NEW YORK (AP) — Early this year, with the S&P 500 near its all-time high, famed investor Jeremy Grantham warned that stocks were in a “super bubble.” Since then, their prices have fallen about 20%, and Grantham says they can still drop more.
Grantham has correctly predicted the bursting of some of the financial world’s most spectacular bubbles, starting with Japanese stocks and real estate in the late 1980s and running through the U.S. housing market before the 2008 financial crisis. The co-founder of the GMO investment firm began warning of potential excess in U.S. stocks in the summer of 2020, when Wall Street was roaring back from its coronavirus crash.
Grantham’s critics say he’s always bearish and gets lucky when the pendulum finally swings the other way. But he’s also been optimistic about markets in the past, including in early 2009, when stocks began to recover from the financial crisis.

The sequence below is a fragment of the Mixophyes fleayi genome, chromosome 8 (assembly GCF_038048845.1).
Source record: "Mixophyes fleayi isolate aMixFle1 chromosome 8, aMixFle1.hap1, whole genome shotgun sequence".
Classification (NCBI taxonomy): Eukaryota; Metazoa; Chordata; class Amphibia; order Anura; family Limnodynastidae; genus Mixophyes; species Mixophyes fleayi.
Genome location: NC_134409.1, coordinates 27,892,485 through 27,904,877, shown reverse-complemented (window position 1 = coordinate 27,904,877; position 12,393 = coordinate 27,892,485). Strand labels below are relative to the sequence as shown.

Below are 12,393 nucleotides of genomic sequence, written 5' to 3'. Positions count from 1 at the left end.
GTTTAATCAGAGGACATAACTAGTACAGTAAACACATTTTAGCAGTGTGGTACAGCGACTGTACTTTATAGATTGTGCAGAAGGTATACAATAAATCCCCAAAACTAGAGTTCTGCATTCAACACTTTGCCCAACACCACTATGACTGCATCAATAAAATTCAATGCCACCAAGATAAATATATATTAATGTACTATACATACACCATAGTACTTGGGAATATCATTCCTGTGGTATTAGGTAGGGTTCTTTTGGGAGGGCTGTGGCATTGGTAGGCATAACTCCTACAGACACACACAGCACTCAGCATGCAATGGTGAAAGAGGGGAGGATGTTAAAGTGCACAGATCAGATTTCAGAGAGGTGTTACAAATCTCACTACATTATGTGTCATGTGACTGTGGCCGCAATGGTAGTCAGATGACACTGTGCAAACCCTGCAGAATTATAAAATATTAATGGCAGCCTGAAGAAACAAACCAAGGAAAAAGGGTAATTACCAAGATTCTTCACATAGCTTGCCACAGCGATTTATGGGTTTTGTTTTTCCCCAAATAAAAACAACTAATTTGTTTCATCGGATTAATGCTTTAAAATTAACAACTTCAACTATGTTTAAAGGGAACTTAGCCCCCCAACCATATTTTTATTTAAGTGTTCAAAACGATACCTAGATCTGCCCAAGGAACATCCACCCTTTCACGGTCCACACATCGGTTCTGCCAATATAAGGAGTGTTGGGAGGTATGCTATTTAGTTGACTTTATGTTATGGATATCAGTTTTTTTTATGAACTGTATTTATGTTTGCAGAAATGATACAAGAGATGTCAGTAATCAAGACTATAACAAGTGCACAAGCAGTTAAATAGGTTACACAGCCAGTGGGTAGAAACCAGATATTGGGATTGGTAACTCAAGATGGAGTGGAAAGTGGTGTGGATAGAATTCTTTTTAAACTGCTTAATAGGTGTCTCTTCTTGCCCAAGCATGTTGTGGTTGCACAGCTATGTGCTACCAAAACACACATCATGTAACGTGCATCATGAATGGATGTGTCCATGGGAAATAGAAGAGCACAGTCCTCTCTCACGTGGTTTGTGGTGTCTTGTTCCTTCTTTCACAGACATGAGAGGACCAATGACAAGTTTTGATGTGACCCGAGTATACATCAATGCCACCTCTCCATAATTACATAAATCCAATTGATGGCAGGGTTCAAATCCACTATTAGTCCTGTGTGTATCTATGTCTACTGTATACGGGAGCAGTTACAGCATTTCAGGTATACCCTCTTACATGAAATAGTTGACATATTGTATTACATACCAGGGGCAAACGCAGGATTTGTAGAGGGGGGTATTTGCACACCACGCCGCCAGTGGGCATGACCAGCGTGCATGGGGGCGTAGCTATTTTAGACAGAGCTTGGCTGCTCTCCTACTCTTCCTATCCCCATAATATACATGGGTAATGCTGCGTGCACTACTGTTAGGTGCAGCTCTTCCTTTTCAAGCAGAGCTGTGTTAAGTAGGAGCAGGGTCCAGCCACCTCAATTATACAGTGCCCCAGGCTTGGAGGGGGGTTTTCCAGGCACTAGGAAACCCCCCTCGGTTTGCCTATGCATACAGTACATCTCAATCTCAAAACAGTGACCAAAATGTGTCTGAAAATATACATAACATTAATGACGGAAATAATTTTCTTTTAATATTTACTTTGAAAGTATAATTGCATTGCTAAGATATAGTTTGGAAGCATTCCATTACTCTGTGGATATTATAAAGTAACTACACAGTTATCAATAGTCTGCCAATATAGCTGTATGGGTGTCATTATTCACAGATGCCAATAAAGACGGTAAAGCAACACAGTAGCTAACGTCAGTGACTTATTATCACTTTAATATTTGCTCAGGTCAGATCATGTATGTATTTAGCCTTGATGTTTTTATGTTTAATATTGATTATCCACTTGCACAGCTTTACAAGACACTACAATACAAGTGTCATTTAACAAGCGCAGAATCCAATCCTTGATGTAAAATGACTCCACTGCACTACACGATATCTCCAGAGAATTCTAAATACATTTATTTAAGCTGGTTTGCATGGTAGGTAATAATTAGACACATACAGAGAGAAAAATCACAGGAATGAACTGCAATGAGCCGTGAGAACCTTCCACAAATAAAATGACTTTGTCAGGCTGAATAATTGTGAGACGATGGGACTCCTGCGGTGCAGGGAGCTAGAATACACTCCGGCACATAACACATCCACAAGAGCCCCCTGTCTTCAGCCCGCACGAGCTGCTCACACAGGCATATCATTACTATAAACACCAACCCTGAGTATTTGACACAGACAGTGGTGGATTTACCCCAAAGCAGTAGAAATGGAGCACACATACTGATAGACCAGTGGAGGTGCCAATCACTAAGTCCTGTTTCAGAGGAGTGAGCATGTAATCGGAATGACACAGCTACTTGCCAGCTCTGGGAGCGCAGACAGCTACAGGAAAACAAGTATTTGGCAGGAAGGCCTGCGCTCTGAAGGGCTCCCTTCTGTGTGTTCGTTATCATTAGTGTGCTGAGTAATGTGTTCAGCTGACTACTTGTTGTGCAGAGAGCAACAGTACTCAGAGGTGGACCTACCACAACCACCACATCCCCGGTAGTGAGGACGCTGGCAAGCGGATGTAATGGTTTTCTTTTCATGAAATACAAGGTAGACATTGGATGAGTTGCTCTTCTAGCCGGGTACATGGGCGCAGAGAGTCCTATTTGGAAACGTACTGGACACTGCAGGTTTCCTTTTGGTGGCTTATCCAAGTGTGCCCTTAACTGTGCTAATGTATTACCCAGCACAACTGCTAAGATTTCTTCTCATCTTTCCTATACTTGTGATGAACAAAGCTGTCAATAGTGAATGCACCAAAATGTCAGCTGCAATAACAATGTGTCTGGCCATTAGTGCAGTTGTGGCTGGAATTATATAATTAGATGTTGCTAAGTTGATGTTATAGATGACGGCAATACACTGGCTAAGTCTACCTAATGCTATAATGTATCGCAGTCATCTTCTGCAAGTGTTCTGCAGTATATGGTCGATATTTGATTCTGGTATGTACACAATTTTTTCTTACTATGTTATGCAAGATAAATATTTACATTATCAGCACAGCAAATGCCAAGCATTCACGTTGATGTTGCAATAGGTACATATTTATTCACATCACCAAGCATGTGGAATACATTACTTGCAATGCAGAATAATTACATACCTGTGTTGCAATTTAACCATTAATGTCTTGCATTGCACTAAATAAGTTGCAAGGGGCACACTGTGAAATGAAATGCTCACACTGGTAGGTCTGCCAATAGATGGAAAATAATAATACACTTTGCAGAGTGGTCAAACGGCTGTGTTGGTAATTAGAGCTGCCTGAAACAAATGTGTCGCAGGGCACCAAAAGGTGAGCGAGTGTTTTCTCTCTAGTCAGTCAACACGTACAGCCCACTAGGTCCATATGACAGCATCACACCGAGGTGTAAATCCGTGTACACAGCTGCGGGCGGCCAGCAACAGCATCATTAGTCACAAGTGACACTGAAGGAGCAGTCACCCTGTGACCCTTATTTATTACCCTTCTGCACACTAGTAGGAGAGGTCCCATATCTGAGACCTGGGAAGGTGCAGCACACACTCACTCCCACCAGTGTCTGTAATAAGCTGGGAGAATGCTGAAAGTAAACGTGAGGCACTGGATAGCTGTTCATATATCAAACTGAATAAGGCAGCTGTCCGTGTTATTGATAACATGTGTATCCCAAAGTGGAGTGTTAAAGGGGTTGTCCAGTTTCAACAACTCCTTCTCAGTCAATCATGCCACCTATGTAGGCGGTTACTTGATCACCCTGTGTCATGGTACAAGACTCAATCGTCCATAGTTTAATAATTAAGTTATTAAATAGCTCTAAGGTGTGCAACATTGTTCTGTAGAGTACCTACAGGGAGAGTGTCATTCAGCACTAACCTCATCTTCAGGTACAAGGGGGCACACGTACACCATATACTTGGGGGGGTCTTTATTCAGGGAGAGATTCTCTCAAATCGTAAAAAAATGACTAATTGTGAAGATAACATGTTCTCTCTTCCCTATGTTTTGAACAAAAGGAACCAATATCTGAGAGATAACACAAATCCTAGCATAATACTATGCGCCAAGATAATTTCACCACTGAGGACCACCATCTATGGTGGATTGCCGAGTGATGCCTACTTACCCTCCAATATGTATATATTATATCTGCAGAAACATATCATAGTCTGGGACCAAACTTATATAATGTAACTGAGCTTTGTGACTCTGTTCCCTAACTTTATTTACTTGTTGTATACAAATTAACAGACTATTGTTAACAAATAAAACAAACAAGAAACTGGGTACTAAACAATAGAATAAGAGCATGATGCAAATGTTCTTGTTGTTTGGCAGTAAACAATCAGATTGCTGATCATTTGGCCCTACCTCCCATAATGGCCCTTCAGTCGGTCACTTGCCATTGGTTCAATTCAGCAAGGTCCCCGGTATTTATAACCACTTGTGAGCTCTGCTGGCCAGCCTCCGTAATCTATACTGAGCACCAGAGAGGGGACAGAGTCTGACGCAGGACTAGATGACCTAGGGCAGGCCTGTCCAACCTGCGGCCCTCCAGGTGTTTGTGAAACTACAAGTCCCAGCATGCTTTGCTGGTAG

He spoke recently with The Associated Press about his “super bubble” call. The conversation has been edited for length and clarity.
Q: People are hurting, even those who invested in a mix of stocks and bonds instead of rolling the dice on just a few high-risk stocks. Were they wrong to think they were doing the right thing?
A: In the long, long run, diversification and keeping the costs down with index funds and so on is the best you can do.
Eighty percent of the time, the market is pretty sensible and related to the reality of profits and, loosely speaking, the economy. About 15% of the time — quite a lot — it gets carried away on the upside and starts to price things based on wishful thinking and because they’re going up. That kind of super bull market thinking carries prices way over reality.
And then about 5% of the time, they get carried away on the downside. It gets so painful people don’t care anymore, and they don’t want to see another stock as long as they live. It happened in the 1930s, a chunk of the 1970s, a bit in 2002 and 2008 and 2009. And maybe it will happen sooner or later in this cycle.
Q: You said early this year that we’re in a “super-bubble.” Why?